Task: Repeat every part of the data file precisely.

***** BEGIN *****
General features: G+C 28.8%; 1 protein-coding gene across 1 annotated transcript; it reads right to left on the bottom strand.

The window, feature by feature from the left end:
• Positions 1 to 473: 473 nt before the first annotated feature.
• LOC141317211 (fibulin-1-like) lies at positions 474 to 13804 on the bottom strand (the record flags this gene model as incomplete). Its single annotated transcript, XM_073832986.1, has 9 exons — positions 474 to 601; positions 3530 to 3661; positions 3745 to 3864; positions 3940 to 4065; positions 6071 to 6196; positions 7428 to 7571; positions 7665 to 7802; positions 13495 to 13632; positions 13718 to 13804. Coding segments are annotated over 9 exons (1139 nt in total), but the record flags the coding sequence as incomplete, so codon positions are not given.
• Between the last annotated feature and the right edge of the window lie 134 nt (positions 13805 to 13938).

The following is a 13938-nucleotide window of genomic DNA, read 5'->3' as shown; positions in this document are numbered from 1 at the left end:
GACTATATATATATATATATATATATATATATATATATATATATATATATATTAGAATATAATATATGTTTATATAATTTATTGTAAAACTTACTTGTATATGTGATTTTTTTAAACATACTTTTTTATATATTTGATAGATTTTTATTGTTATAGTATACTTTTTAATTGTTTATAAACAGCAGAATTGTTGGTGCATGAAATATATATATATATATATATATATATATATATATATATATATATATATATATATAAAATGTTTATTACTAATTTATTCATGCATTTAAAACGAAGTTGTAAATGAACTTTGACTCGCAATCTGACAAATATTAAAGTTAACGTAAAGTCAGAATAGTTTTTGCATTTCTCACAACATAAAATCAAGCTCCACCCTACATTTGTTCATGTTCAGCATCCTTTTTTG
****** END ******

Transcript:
General features: G+C 28.8%; 1 protein-coding gene across 1 annotated transcript; it reads right to left on the bottom strand.

The window, feature by feature from the left end:
• Positions 1 to 473: 473 nt before the first annotated feature.
• LOC141317211 (fibulin-1-like) lies at positions 474 to 13804 on the bottom strand (the record flags this gene model as incomplete). Its single annotated transcript, XM_073832986.1, has 9 exons — positions 474 to 601; positions 3530 to 3661; positions 3745 to 3864; positions 3940 to 4065; positions 6071 to 6196; positions 7428 to 7571; positions 7665 to 7802; positions 13495 to 13632; positions 13718 to 13804. Coding segments are annotated over 9 exons (1139 nt in total), but the record flags the coding sequence as incomplete, so codon positions are not given.
• Between the last annotated feature and the right edge of the window lie 134 nt (positions 13805 to 13938).

The following is a 13938-nucleotide window of genomic DNA, read 5'->3' as shown; positions in this document are numbered from 1 at the left end:
GACTATATATATATATATATATATATATATATATATATATATATATATATATTAGAATATAATATATGTTTATATAATTTATTGTAAAACTTACTTGTATATGTGATTTTTTTAAACATACTTTTTTATATATTTGATAGATTTTTATTGTTATAGTATACTTTTTAATTGTTTATAAACAGCAGAATTGTTGGTGCATGAAATATATATATATATATATATATATATATATATATATATATATATATATATATATAAAATGTTTATTACTAATTTATTCATGCATTTAAAACGAAGTTGTAAATGAACTTTGACTCGCAATCTGACAAATATTAAAGTTAACGTAAAGTCAGAATAGTTTTTGCATTTCTCACAACATAAAATCAAGCTCCACCCTACATTTGTTCATGTTCAGCATCCTTTTTTG